COLORADO SPRINGS — Relativity Space, a company known for its 3D-printed rockets, is putting its initial bid for National Security Space Launch (NSSL) Phase 3 contracts on hold for now. 

Relativity was initially aiming to compete for the first round of NSSL Phase 3 contracts expected to be awarded later this year. However, the California-based company’s new Terran R rocket won’t fly until 2026 at the earliest, which falls outside the timeframe for this year’s NSSL Phase 3 awards.

“We’ve been fairly transparent with our schedule over the last year and have continued to hit our milestones,” Joshua Brost, chief revenue officer at Relativity Space, told SpaceNews. “We’re very comfortable about on-ramping to NSSL in the future, likely next year as we approach that 12 months from initial launch.”

To bid for the first round of NSSL contracts, new entrant launch providers have to demonstrate their vehicle will be ready to fly 12 months from proposal submission in order to join the pool of providers, also known as “on ramping.”

Dual-lane approach

The Space Force, the branch of the military responsible for national security operations, introduced a dual-lane approach in NSSL Phase 3. Lane 1 caters to missions that can be performed by medium-lift launch vehicles like Terran-R and is open to a wider range of providers, including newcomers. The Space Force said it plans an annual on-ramping process, expected to continue until 2034 under Lane 1.

A new entrant, even after being on-ramped, can’t get an actual contract until after it launches its first mission. Relativity has not yet announced its first customer for the debut launch of Terran R.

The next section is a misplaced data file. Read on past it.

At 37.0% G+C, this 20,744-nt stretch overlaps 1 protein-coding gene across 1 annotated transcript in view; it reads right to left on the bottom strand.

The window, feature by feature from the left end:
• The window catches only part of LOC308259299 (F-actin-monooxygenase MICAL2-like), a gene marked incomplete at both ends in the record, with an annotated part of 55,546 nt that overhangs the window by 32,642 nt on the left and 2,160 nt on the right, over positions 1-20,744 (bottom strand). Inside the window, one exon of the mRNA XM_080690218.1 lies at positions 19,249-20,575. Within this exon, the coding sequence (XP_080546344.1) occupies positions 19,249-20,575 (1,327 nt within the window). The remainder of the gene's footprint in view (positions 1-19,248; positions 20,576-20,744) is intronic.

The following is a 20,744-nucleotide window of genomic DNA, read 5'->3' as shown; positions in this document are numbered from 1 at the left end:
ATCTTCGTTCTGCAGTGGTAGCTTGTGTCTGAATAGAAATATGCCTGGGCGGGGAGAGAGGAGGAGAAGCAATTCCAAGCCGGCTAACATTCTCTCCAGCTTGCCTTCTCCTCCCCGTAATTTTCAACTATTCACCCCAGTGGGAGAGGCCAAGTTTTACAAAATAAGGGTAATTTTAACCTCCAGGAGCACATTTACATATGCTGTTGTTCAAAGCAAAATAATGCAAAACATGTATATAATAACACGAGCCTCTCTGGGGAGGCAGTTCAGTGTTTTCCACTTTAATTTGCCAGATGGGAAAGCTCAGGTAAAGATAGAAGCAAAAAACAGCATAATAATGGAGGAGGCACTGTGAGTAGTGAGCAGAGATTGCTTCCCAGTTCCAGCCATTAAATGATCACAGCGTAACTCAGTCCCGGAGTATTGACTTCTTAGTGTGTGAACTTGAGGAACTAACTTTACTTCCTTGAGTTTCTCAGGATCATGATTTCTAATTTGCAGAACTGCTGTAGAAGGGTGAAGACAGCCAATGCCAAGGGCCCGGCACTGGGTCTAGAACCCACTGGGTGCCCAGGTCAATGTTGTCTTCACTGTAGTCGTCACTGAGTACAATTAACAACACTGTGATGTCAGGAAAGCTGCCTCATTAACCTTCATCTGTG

Only heavy-lift rockets that can fly directly to geostationary orbit can compete for Lane 2 contracts comparable to those currently held by United Launch Alliance and SpaceX.

“We are highly motivated by the feedback we continue to get from the Space Force and from customers,” said Brost. “There’s a strong feeling that there just aren’t enough choices or enough competition, particularly in the medium and heavy launch market.”

This sentiment aligns with the Space Force’s goals for NSSL Phase 3. Officials said the dual-lane system aims to foster competition within the launch industry, potentially driving down costs and spurring innovation. By opening Lane 1 to new players, the Space Force hopes to create a more robust and diverse launch services market.

Launch pad at Cape Canaveral

In the meantime, Relativity Space is forging ahead with Terran R’s development. Construction of the launchpad at Cape Canaveral Space Launch Complex-16 is underway.

Brost said the company remains confident in its 2026 launch target. He noted that Relativity is benefiting from close collaboration with the Space Force, which is providing valuable input to ensure the reusable Terran-R can meet stringent requirements.

Relativity was formed in 2015 and initially planned to fly a small rocket, called Terran 1. But the vehicle was shelved a year ago after just one flight and the company pivoted to the larger Terran R, designed to haul up to 20 metric tons to low Earth orbit. It intends to compete in the market currently dominated by the SpaceX Falcon 9. 

Rocket Lab and Firefly Aerospace also are developing medium rockets for commercial and NSSL missions.

To help accelerate the development of Terran R, Relativity leased nearly 300 acres of testing infrastructure at NASA’s Stennis Space Center in Mississippi. The company has used other facilities at Stennis to test engines both for its original Terran 1 and Terran R. Relativity is now refurbishing the Apollo-era A-2 stand to support vertical testing of the reusable first stage of Terran R.

Sandra Erwin writes about military space programs, policy, technology and the industry that supports this sector. She has covered the military, the Pentagon, Congress and the defense industry for nearly two decades as editor of NDIA’s National Defense...